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There’s a Tweet for That

By Leah Mackey, ACS Advertising Social Media Manager

Still not convinced of the business value that Twitter brings to the table? Think it’s just a place to share what you had for lunch or share goofy photos from the weekend? It’s true that 60 percent of those who sign up for Twitter give up after just the first couple days. Why is that? Probably because they don’t know how to get value from something that is so unfamiliar. Do you remember when Facebook first came out? I do. I remember thinking, “Oh no… this will never work. It’s just like Myspace, but with a white background. Only the internet geeks will be on Facebook.” I couldn’t have been more wrong.

So, with that said, here are a few ways that you can leverage Twitter for business purposes…

  • Sales Leads – Use Twitter to promote your products and services. Tweet links to your website. Be careful not to inundate your following with sales pitches… or they will quickly unfollow you. You should also utilize Twitter Search for potential customers. For example, if your business sells advertising services to transportation companies, you may want to find and follow these companies. Once you are following them you can say hello, build a rapport and potentially gain a new client. This is the epitome of online social business networking. Again, please do not bombard folks with sales pitches. You want to add value to the information flow that is the Twitterverse.
  • Idea Sharing & Research – Have an idea but not sure of how it will go over with your customers? Trying to brainstorm but not coming up with enough good ideas? Suffering from writer’s block? Ask your Twitter tribe for assistance! For example, say you need to write a blog post or white paper for your company. You have a few ideas, but nothing amazing, yet. Tweet some ideas out to your followers and ask for their two cents. You will be surprised at who responds and what they have to say. Think of it as a virtual think tank that anyone who is following you can chime in on. Just imagine the possibilities when you have the potential to hear hundreds or thousands of people’s opinions…for free!
  • News – Traditionally, Baby Boomers read the newspaper daily, Gen X’ers read the newspaper on the weekends and Gen Y doesn’t know what newspapers are. Ok, a bit dramatic, but you get the point. With the advancement of the internet, videos and drumroll…Twitter, the speed of information sharing is lightning fast these days. Take advantage of this by following global, national and local news sources. Almost all news stations, newspapers, magazines, radio stations and bloggers are also on Twitter. And if they aren’t yet, they will be soon. Some good ones to follow are @nytimes @cnn @msnbc @TIME @APNews @WSJ @WhiteHouse. Click here for a great list of the 100 best Twitter feeds for news. The list even segments by American news, international news, sports, social media, politics, business, arts, science, tech and entertainment.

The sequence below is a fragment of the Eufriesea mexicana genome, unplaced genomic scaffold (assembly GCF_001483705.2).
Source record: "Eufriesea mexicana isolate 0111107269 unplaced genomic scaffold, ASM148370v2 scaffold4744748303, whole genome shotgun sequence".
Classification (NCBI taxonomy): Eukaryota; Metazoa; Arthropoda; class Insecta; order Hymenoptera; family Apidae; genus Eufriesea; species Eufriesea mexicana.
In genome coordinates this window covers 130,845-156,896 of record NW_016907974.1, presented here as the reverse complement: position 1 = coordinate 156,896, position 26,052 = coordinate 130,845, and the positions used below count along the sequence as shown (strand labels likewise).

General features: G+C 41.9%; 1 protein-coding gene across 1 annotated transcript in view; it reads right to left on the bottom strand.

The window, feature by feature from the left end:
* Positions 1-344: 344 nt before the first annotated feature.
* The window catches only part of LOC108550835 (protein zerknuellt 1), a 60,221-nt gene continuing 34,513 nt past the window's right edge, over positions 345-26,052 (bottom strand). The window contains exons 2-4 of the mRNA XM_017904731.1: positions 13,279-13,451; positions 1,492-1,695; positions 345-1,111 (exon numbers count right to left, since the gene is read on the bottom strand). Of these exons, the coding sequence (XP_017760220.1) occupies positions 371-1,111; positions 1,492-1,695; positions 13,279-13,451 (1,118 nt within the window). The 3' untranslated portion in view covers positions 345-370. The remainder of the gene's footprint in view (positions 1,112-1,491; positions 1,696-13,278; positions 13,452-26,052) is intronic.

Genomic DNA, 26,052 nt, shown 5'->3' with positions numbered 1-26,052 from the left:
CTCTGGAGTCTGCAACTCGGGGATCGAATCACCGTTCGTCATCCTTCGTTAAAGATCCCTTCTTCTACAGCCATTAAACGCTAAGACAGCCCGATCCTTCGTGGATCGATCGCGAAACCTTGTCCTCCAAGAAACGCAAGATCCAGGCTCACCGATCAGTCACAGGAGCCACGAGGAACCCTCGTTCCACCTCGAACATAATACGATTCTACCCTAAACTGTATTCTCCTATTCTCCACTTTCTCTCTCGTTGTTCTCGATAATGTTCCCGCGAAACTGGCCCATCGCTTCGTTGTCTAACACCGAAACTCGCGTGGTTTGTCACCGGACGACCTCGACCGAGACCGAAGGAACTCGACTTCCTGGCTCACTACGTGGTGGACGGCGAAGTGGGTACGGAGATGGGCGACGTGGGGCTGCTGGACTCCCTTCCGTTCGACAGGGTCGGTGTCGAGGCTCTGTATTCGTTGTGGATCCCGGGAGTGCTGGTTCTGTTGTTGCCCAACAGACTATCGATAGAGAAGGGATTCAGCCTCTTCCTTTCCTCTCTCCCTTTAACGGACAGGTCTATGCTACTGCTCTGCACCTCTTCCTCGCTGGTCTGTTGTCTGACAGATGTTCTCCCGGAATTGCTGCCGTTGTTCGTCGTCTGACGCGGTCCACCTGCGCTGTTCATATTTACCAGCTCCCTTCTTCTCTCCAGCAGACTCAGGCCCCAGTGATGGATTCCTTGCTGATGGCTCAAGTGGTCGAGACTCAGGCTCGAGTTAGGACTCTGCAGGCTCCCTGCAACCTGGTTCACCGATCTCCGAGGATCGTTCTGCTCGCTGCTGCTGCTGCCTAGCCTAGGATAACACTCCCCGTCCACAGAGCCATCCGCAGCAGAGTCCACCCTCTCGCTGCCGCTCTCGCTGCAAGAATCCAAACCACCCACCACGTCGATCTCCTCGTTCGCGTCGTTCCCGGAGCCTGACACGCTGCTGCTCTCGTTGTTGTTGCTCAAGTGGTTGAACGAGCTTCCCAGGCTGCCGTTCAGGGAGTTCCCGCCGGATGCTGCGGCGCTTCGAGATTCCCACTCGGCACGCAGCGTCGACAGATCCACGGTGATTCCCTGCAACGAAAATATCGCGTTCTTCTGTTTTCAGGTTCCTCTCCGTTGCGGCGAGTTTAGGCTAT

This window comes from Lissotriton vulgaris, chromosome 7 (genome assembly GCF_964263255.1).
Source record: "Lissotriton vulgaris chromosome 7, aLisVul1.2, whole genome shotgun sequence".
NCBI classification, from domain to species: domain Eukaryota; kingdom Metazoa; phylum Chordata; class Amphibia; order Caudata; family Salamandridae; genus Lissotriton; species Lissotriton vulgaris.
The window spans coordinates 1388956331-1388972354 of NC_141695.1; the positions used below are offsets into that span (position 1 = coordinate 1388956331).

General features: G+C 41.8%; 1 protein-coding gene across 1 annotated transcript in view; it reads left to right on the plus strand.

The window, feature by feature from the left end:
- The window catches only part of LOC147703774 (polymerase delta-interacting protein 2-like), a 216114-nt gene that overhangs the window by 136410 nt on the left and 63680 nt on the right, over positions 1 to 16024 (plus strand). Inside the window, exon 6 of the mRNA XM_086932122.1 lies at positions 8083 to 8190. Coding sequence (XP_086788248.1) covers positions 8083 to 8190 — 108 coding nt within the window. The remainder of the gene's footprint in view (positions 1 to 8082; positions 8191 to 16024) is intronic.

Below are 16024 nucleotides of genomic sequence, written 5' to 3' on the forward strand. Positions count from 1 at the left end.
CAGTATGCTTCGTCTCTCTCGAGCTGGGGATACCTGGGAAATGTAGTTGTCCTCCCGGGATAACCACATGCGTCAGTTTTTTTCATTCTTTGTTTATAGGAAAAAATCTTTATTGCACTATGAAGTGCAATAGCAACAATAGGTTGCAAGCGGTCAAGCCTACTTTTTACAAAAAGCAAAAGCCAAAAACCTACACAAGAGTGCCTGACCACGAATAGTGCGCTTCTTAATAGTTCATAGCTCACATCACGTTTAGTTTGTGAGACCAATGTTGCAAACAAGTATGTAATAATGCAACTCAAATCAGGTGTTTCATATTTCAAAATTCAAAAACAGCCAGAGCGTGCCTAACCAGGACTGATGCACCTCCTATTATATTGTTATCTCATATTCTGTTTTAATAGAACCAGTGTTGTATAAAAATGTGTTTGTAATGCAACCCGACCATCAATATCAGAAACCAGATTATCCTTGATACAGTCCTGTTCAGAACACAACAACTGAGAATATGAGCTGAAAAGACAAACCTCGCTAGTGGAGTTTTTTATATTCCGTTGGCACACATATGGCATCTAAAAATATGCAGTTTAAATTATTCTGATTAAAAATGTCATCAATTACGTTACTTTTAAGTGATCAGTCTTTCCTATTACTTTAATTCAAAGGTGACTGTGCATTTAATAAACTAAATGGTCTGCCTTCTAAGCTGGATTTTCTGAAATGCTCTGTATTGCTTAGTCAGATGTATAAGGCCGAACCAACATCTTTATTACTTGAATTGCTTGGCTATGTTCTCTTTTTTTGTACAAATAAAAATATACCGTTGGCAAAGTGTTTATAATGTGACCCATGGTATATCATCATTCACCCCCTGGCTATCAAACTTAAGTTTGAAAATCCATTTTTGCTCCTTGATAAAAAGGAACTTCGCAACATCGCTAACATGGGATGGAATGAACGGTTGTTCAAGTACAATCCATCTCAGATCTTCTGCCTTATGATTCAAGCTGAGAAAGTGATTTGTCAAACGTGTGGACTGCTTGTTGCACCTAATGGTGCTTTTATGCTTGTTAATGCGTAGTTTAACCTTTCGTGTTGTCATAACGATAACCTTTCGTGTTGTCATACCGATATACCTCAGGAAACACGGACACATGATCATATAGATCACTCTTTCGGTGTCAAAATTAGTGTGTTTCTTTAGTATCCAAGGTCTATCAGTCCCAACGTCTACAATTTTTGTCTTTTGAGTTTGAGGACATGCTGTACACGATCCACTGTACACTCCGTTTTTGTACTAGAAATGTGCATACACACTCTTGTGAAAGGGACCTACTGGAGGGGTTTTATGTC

• Networking – This one piggybacks off of the idea sharing/research point a little bit. What I find to be the most valuable part of Twitter is endless possibilities for networking and connecting with new people. As Mark W. Shafer says in his book The Tao of Twitter, networking online is not about B2B or B2C… it’s about P2P – person to person connections. You are not limited by geography, time zones, awkward face to face meetings or other boundaries. Twitter even does some of the work for you with their “Who to follow” feature.
  • Hashtags – Hashtags are the greatest invention to hit Twitter other than Twitter itself. According to Twitter, “The # symbol, called a hashtag, is used to mark keywords or topics in a Tweet. It was created organically by Twitter users as a way to categorize messages.” The use of hashtags has become the universal system for categorizing tweets around an event or topic. Using them is very easy. All you have to do is place the # symbol before a word or phrase. Keep in mind that phrases are often used, but that you must leave out the space between words. For example, #TruckerTuesday or #FollowFriday are common hashtags used to collect tweets surrounding their respective topics. Often there are specific hashtags for events so that you can follow along with chatter of the event. For example, we were able to keep up with the conversations mentioning the 2011 Great American Trucking Show by following the #GATS hashtag. Check out Twitter’s official explanation of hastags for more info.

So, if you still aren’t convinced, shoot us a tweet at @ACSAdvertising and we can help you figure out how to leverage for your business.

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